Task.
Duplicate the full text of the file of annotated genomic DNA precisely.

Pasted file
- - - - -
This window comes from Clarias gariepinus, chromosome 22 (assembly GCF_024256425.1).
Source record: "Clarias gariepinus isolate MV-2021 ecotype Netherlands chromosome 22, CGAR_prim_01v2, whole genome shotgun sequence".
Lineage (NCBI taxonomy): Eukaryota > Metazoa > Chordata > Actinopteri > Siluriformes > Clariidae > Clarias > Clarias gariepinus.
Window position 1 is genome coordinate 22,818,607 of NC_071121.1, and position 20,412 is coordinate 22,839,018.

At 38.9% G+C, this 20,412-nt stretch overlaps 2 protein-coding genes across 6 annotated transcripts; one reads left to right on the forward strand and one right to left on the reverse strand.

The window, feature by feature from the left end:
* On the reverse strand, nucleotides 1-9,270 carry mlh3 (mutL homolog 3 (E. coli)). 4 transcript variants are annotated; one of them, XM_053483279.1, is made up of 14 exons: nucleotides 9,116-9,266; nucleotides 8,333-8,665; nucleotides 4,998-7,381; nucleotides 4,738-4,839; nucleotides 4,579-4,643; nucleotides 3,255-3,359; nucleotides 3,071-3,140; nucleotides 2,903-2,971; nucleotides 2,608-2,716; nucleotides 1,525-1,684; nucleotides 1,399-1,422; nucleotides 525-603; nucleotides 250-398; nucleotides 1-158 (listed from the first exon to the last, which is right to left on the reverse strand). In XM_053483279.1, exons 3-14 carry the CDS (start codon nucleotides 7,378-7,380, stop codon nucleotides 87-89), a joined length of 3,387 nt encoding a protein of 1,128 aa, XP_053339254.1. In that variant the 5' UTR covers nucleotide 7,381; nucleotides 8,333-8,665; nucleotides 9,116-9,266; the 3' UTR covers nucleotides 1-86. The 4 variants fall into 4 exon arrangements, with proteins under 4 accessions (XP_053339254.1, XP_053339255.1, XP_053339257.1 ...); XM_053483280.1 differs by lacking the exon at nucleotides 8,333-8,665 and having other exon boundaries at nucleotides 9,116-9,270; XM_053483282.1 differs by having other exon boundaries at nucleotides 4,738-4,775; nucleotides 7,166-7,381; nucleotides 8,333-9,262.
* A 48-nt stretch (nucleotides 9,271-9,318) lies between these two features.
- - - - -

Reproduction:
This window comes from Clarias gariepinus, chromosome 22 (assembly GCF_024256425.1).
Source record: "Clarias gariepinus isolate MV-2021 ecotype Netherlands chromosome 22, CGAR_prim_01v2, whole genome shotgun sequence".
Lineage (NCBI taxonomy): Eukaryota > Metazoa > Chordata > Actinopteri > Siluriformes > Clariidae > Clarias > Clarias gariepinus.
Window position 1 is genome coordinate 22,818,607 of NC_071121.1, and position 20,412 is coordinate 22,839,018.

At 38.9% G+C, this 20,412-nt stretch overlaps 2 protein-coding genes across 6 annotated transcripts; one reads left to right on the forward strand and one right to left on the reverse strand.

The window, feature by feature from the left end:
* On the reverse strand, nucleotides 1-9,270 carry mlh3 (mutL homolog 3 (E. coli)). 4 transcript variants are annotated; one of them, XM_053483279.1, is made up of 14 exons: nucleotides 9,116-9,266; nucleotides 8,333-8,665; nucleotides 4,998-7,381; nucleotides 4,738-4,839; nucleotides 4,579-4,643; nucleotides 3,255-3,359; nucleotides 3,071-3,140; nucleotides 2,903-2,971; nucleotides 2,608-2,716; nucleotides 1,525-1,684; nucleotides 1,399-1,422; nucleotides 525-603; nucleotides 250-398; nucleotides 1-158 (listed from the first exon to the last, which is right to left on the reverse strand). In XM_053483279.1, exons 3-14 carry the CDS (start codon nucleotides 7,378-7,380, stop codon nucleotides 87-89), a joined length of 3,387 nt encoding a protein of 1,128 aa, XP_053339254.1. In that variant the 5' UTR covers nucleotide 7,381; nucleotides 8,333-8,665; nucleotides 9,116-9,266; the 3' UTR covers nucleotides 1-86. The 4 variants fall into 4 exon arrangements, with proteins under 4 accessions (XP_053339254.1, XP_053339255.1, XP_053339257.1 ...); XM_053483280.1 differs by lacking the exon at nucleotides 8,333-8,665 and having other exon boundaries at nucleotides 9,116-9,270; XM_053483282.1 differs by having other exon boundaries at nucleotides 4,738-4,775; nucleotides 7,166-7,381; nucleotides 8,333-9,262.
* A 48-nt stretch (nucleotides 9,271-9,318) lies between these two features.